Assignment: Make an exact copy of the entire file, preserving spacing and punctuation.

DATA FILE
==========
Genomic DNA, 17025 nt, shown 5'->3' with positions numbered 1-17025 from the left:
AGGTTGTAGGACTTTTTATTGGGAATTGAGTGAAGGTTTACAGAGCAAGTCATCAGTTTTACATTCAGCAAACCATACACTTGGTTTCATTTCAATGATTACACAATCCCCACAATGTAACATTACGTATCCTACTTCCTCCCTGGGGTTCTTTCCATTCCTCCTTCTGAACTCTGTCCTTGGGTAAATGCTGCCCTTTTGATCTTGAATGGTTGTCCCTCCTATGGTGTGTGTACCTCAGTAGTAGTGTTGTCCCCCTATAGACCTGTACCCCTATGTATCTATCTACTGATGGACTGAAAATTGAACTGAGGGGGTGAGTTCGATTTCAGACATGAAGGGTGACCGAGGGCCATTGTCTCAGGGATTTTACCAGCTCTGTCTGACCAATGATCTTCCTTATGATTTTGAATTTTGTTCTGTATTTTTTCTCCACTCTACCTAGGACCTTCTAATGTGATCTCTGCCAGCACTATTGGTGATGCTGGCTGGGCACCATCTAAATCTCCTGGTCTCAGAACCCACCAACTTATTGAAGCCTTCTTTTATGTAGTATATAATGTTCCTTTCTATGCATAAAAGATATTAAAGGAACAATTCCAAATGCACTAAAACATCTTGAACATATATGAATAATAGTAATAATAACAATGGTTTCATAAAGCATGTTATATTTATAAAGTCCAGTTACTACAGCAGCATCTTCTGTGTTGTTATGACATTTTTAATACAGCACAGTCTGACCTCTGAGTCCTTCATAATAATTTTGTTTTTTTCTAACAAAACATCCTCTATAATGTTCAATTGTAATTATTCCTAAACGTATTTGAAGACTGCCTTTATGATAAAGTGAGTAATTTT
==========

Genomic DNA, 17025 nt, shown 5'->3' with positions numbered 1-17025 from the left:
AGGTTGTAGGACTTTTTATTGGGAATTGAGTGAAGGTTTACAGAGCAAGTCATCAGTTTTACATTCAGCAAACCATACACTTGGTTTCATTTCAATGATTACACAATCCCCACAATGTAACATTACGTATCCTACTTCCTCCCTGGGGTTCTTTCCATTCCTCCTTCTGAACTCTGTCCTTGGGTAAATGCTGCCCTTTTGATCTTGAATGGTTGTCCCTCCTATGGTGTGTGTACCTCAGTAGTAGTGTTGTCCCCCTATAGACCTGTACCCCTATGTATCTATCTACTGATGGACTGAAAATTGAACTGAGGGGGTGAGTTCGATTTCAGACATGAAGGGTGACCGAGGGCCATTGTCTCAGGGATTTTACCAGCTCTGTCTGACCAATGATCTTCCTTATGATTTTGAATTTTGTTCTGTATTTTTTCTCCACTCTACCTAGGACCTTCTAATGTGATCTCTGCCAGCACTATTGGTGATGCTGGCTGGGCACCATCTAAATCTCCTGGTCTCAGAACCCACCAACTTATTGAAGCCTTCTTTTATGTAGTATATAATGTTCCTTTCTATGCATAAAAGATATTAAAGGAACAATTCCAAATGCACTAAAACATCTTGAACATATATGAATAATAGTAATAATAACAATGGTTTCATAAAGCATGTTATATTTATAAAGTCCAGTTACTACAGCAGCATCTTCTGTGTTGTTATGACATTTTTAATACAGCACAGTCTGACCTCTGAGTCCTTCATAATAATTTTGTTTTTTTCTAACAAAACATCCTCTATAATGTTCAATTGTAATTATTCCTAAACGTATTTGAAGACTGCCTTTATGATAAAGTGAGTAATTTT